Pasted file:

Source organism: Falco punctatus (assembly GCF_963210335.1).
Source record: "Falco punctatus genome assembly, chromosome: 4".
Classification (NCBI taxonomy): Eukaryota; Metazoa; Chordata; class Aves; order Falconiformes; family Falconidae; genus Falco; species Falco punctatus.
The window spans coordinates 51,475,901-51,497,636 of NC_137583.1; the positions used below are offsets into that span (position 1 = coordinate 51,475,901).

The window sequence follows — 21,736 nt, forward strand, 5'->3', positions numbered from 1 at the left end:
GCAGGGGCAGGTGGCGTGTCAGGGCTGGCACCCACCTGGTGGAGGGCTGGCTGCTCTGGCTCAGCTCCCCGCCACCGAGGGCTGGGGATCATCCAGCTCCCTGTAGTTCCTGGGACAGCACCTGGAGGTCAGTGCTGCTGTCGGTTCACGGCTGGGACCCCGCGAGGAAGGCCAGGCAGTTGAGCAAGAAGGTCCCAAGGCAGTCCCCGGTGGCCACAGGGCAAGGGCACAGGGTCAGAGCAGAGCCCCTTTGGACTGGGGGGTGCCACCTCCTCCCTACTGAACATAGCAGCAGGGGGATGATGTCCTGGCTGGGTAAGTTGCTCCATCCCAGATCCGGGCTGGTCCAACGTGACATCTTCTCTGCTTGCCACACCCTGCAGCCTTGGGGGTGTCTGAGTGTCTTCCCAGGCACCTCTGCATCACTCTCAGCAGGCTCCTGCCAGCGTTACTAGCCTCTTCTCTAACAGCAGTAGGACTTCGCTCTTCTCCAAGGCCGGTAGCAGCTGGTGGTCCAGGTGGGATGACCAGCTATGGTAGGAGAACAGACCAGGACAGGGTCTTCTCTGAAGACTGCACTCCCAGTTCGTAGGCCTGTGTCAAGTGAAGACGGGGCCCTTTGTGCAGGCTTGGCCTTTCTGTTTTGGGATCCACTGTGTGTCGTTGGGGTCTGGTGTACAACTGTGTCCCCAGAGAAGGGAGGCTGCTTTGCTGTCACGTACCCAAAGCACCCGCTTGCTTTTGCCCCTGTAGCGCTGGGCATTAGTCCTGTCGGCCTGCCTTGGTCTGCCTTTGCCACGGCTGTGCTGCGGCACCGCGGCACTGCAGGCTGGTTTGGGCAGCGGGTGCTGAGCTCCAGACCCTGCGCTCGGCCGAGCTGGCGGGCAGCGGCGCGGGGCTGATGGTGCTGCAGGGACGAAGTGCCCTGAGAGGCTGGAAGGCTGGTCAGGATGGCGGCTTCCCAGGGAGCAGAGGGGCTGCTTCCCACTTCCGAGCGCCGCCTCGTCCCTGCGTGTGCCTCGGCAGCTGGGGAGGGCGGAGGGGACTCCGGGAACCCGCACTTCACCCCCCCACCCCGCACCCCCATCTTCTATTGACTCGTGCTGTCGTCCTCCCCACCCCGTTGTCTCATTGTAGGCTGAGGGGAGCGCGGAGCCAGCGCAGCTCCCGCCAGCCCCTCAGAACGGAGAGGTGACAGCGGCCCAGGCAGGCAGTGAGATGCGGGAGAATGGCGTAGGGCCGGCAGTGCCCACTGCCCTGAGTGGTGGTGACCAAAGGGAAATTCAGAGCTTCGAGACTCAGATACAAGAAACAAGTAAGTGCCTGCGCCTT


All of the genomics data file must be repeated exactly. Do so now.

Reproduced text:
Source organism: Falco punctatus (assembly GCF_963210335.1).
Source record: "Falco punctatus genome assembly, chromosome: 4".
Classification (NCBI taxonomy): Eukaryota; Metazoa; Chordata; class Aves; order Falconiformes; family Falconidae; genus Falco; species Falco punctatus.
The window spans coordinates 51,475,901-51,497,636 of NC_137583.1; the positions used below are offsets into that span (position 1 = coordinate 51,475,901).

The window sequence follows — 21,736 nt, forward strand, 5'->3', positions numbered from 1 at the left end:
GCAGGGGCAGGTGGCGTGTCAGGGCTGGCACCCACCTGGTGGAGGGCTGGCTGCTCTGGCTCAGCTCCCCGCCACCGAGGGCTGGGGATCATCCAGCTCCCTGTAGTTCCTGGGACAGCACCTGGAGGTCAGTGCTGCTGTCGGTTCACGGCTGGGACCCCGCGAGGAAGGCCAGGCAGTTGAGCAAGAAGGTCCCAAGGCAGTCCCCGGTGGCCACAGGGCAAGGGCACAGGGTCAGAGCAGAGCCCCTTTGGACTGGGGGGTGCCACCTCCTCCCTACTGAACATAGCAGCAGGGGGATGATGTCCTGGCTGGGTAAGTTGCTCCATCCCAGATCCGGGCTGGTCCAACGTGACATCTTCTCTGCTTGCCACACCCTGCAGCCTTGGGGGTGTCTGAGTGTCTTCCCAGGCACCTCTGCATCACTCTCAGCAGGCTCCTGCCAGCGTTACTAGCCTCTTCTCTAACAGCAGTAGGACTTCGCTCTTCTCCAAGGCCGGTAGCAGCTGGTGGTCCAGGTGGGATGACCAGCTATGGTAGGAGAACAGACCAGGACAGGGTCTTCTCTGAAGACTGCACTCCCAGTTCGTAGGCCTGTGTCAAGTGAAGACGGGGCCCTTTGTGCAGGCTTGGCCTTTCTGTTTTGGGATCCACTGTGTGTCGTTGGGGTCTGGTGTACAACTGTGTCCCCAGAGAAGGGAGGCTGCTTTGCTGTCACGTACCCAAAGCACCCGCTTGCTTTTGCCCCTGTAGCGCTGGGCATTAGTCCTGTCGGCCTGCCTTGGTCTGCCTTTGCCACGGCTGTGCTGCGGCACCGCGGCACTGCAGGCTGGTTTGGGCAGCGGGTGCTGAGCTCCAGACCCTGCGCTCGGCCGAGCTGGCGGGCAGCGGCGCGGGGCTGATGGTGCTGCAGGGACGAAGTGCCCTGAGAGGCTGGAAGGCTGGTCAGGATGGCGGCTTCCCAGGGAGCAGAGGGGCTGCTTCCCACTTCCGAGCGCCGCCTCGTCCCTGCGTGTGCCTCGGCAGCTGGGGAGGGCGGAGGGGACTCCGGGAACCCGCACTTCACCCCCCCACCCCGCACCCCCATCTTCTATTGACTCGTGCTGTCGTCCTCCCCACCCCGTTGTCTCATTGTAGGCTGAGGGGAGCGCGGAGCCAGCGCAGCTCCCGCCAGCCCCTCAGAACGGAGAGGTGACAGCGGCCCAGGCAGGCAGTGAGATGCGGGAGAATGGCGTAGGGCCGGCAGTGCCCACTGCCCTGAGTGGTGGTGACCAAAGGGAAATTCAGAGCTTCGAGACTCAGATACAAGAAACAAGTAAGTGCCTGCGCCTT